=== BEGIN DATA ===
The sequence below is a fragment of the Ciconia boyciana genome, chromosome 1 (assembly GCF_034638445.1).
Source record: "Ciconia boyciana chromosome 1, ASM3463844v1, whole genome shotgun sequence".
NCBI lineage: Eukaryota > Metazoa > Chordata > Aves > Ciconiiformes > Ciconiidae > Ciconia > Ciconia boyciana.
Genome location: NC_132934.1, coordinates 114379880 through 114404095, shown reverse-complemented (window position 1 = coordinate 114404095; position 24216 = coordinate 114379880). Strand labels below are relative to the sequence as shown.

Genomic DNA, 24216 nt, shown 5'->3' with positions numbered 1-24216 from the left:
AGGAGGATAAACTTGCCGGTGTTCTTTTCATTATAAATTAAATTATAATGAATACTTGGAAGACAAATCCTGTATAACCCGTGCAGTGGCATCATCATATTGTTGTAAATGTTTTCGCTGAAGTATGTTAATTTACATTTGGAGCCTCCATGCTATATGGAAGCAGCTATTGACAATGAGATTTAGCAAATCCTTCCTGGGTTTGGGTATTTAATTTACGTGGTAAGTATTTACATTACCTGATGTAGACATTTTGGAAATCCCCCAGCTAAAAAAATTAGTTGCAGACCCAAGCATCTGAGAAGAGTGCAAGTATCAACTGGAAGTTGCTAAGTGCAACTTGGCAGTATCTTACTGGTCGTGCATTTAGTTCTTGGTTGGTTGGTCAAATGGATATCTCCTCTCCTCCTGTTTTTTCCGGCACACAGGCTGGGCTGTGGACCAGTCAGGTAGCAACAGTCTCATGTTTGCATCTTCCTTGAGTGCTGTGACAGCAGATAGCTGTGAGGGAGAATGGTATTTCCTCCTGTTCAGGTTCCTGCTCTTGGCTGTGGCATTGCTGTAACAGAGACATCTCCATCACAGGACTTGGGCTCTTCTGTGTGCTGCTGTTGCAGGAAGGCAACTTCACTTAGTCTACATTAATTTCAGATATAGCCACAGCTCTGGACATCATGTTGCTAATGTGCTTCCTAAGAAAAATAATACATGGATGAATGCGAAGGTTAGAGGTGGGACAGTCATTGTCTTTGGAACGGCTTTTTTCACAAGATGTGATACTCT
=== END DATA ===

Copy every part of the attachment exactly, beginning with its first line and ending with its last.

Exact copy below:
The sequence below is a fragment of the Ciconia boyciana genome, chromosome 1 (assembly GCF_034638445.1).
Source record: "Ciconia boyciana chromosome 1, ASM3463844v1, whole genome shotgun sequence".
NCBI lineage: Eukaryota > Metazoa > Chordata > Aves > Ciconiiformes > Ciconiidae > Ciconia > Ciconia boyciana.
Genome location: NC_132934.1, coordinates 114379880 through 114404095, shown reverse-complemented (window position 1 = coordinate 114404095; position 24216 = coordinate 114379880). Strand labels below are relative to the sequence as shown.

Genomic DNA, 24216 nt, shown 5'->3' with positions numbered 1-24216 from the left:
AGGAGGATAAACTTGCCGGTGTTCTTTTCATTATAAATTAAATTATAATGAATACTTGGAAGACAAATCCTGTATAACCCGTGCAGTGGCATCATCATATTGTTGTAAATGTTTTCGCTGAAGTATGTTAATTTACATTTGGAGCCTCCATGCTATATGGAAGCAGCTATTGACAATGAGATTTAGCAAATCCTTCCTGGGTTTGGGTATTTAATTTACGTGGTAAGTATTTACATTACCTGATGTAGACATTTTGGAAATCCCCCAGCTAAAAAAATTAGTTGCAGACCCAAGCATCTGAGAAGAGTGCAAGTATCAACTGGAAGTTGCTAAGTGCAACTTGGCAGTATCTTACTGGTCGTGCATTTAGTTCTTGGTTGGTTGGTCAAATGGATATCTCCTCTCCTCCTGTTTTTTCCGGCACACAGGCTGGGCTGTGGACCAGTCAGGTAGCAACAGTCTCATGTTTGCATCTTCCTTGAGTGCTGTGACAGCAGATAGCTGTGAGGGAGAATGGTATTTCCTCCTGTTCAGGTTCCTGCTCTTGGCTGTGGCATTGCTGTAACAGAGACATCTCCATCACAGGACTTGGGCTCTTCTGTGTGCTGCTGTTGCAGGAAGGCAACTTCACTTAGTCTACATTAATTTCAGATATAGCCACAGCTCTGGACATCATGTTGCTAATGTGCTTCCTAAGAAAAATAATACATGGATGAATGCGAAGGTTAGAGGTGGGACAGTCATTGTCTTTGGAACGGCTTTTTTCACAAGATGTGATACTCT